When you think of courage, what comes to mind? Maybe it’s superheroes like Superman or Wonder Woman. Perhaps your thoughts go to war veterans or police officers. You might think that bravery is this grand character trait only reserved for an elite group of people, but everyone has that power inside them. In this article, we’ll be talking about some of the biggest problems people face with accessing their own personal brand of heroism and giving some tips on how to push aside those mental blocks and start living in spite of doubt.

One of the biggest misconceptions is the idea that, to be courageous, you must also be fearless. Let us let you in on a secret: everyone is afraid of something. Daring people just know how to make their dread work for them rather than against them. While unease may seem like an inherently negative emotion, a little bit is both normal and healthy. It’s a survival instinct that keeps you from doing things like sticking your hand through the gate at the zoo’s lion exhibit or jumping from a plane without a parachute, but it can also be useful in less life-and-death scenarios. For example, if you have a job interview or a presentation at school or work, your apprehension can motivate you to work harder and make sure you’re as prepared as you possibly can be on the big day.

Instead of trying to erase the things that scare you, embrace them. When worry creeps in, remind yourself that everyone is afraid sometimes. You are strong, and you can push through that emotion and do what is necessary. Let that thought become your mantra when doubt threatens to overwhelm. Tell yourself that even if you fail this time, you will learn from the experience, and you will do better in the future. By keeping this sort of positive attitude, you will feel more prepared to face whatever obstacles land in your path.

Another way to dispel the myth is to talk to some of your role models. Ask them about times when they did something you admire, and if they were scared in those moments. Chances are, their answer will be yes. You’ll feel better knowing that even the people you look up to experience fear, and it will encourage you to do what they do and put yourself out there despite your concerns. Remember, you can show just as much tenacity with small actions as with large ones. If you finally make yourself ask out that person you like, you are being assertive. When you decide to hit send on that job application or email that’s been sitting as a draft for weeks, you are doing something courageous. Little acts like these add up. Use your worries to your advantage instead of pushing them away.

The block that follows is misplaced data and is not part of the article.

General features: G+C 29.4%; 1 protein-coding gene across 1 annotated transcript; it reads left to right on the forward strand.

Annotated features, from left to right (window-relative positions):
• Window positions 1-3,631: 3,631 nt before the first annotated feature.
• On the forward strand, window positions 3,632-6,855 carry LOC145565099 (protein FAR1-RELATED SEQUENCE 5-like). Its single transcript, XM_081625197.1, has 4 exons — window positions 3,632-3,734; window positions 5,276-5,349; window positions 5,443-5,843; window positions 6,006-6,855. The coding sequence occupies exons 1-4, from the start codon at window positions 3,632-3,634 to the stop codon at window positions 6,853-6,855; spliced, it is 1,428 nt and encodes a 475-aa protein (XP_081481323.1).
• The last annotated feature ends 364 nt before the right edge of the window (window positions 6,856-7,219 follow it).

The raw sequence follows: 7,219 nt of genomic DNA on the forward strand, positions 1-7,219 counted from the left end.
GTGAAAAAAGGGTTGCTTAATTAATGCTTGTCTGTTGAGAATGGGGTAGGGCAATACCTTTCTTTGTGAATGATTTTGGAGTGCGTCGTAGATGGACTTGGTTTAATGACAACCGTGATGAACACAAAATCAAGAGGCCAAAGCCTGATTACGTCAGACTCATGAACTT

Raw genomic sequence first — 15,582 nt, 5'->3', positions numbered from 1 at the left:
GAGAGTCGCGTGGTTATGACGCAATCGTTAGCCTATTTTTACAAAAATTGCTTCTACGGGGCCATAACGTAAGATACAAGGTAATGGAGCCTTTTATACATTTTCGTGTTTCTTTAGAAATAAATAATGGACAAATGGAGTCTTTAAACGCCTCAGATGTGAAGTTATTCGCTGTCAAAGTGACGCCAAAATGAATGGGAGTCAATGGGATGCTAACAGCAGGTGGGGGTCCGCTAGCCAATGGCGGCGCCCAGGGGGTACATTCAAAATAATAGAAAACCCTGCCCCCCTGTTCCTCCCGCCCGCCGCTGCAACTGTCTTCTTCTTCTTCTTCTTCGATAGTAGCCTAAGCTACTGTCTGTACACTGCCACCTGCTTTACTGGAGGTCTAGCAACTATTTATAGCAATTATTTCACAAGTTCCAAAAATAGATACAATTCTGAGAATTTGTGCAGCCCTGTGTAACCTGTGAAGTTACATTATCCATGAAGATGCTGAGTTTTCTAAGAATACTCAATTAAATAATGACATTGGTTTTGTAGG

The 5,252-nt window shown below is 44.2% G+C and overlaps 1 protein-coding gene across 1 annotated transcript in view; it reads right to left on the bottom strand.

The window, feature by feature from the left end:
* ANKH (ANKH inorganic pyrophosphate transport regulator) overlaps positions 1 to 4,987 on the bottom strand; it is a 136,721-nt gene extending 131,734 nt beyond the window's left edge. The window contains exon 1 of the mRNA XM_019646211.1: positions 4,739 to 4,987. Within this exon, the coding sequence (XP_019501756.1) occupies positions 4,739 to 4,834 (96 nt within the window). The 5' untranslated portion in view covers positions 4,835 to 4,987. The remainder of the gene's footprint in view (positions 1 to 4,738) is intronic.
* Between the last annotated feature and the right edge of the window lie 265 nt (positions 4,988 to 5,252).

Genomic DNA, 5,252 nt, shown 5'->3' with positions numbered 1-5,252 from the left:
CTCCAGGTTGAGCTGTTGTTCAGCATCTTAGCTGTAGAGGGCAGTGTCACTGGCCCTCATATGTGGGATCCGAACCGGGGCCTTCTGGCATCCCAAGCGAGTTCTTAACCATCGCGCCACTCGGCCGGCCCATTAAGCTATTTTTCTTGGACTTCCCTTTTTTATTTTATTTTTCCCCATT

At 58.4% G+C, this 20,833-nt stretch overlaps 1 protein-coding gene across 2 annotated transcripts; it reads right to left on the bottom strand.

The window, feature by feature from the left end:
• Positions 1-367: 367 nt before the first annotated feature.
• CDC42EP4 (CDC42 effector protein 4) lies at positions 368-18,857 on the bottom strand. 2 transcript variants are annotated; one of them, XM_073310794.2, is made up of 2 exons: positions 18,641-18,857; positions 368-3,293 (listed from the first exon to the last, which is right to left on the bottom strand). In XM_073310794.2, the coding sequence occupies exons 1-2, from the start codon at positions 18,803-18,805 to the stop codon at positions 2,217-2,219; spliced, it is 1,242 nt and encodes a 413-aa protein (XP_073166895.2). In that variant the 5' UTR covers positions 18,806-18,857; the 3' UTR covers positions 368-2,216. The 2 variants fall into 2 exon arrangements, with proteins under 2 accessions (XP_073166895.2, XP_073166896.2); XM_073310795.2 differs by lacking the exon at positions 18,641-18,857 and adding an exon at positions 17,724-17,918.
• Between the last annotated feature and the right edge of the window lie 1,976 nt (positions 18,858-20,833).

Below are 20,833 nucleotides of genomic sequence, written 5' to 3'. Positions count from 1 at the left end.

Maybe your struggle with being brave comes from your own self-image. Perhaps all your life, you have been the shy one, the one who avoids risks, the coward. You have been told that so many times that now it’s part of your self-definition. This mentality can be hard to break out of, but with effort, you can do it. Start by taking a moment to list some adventurous things you’ve done that you’re proud of, whether in your head or on paper. Remember, these acts can be small. Any moment where you did something that you were afraid to do counts, regardless of how insignificant you may think it was. Most likely, you do something difficult at least one time every day without giving it much thought.  As you compile your list, you will realize that you do a lot of gutsy things in your everyday life. 

Once you disprove your cowardice, you are ready to start being a more actively courageous person. Set yourself goals—small ones, to begin with—to do something outside of your comfort zone at least once or twice a day. Start with the things that give you little trouble, like maybe trying out the new restaurant in town or buying a different brand of milk, and gradually work up to activities that might be very far outside of your normal realm, like traveling to a different country or starting a new relationship, while being careful not to stray too far and end up in dangerous territory. The line between bravery and recklessness is very thin and if you are careless, you can easily slip over the border. 

Each little step takes you closer to becoming the tenacious person you want to be. We believe in your ability to achieve that goal, and we want to guide you in every way we can. If you’re interested in learning more, you can listen to our radio show on breaking out of your familiar box by going to livingfullout.com/radio-show/ and clicking on the episode titled “Discover How to Harness Courage to Limit Fears And Live Full Out.” This show features inspirational guest Justin Willoughby, who, weighing 799 pounds at age 16, struggled with depression and worried for his life. Through determination and hard work, he lost 600 pounds and wrote a book to assist others in changing their lives too. By learning how to unlock your heroic nature, you can live full out.

Contributing Author: Ariel Zinkan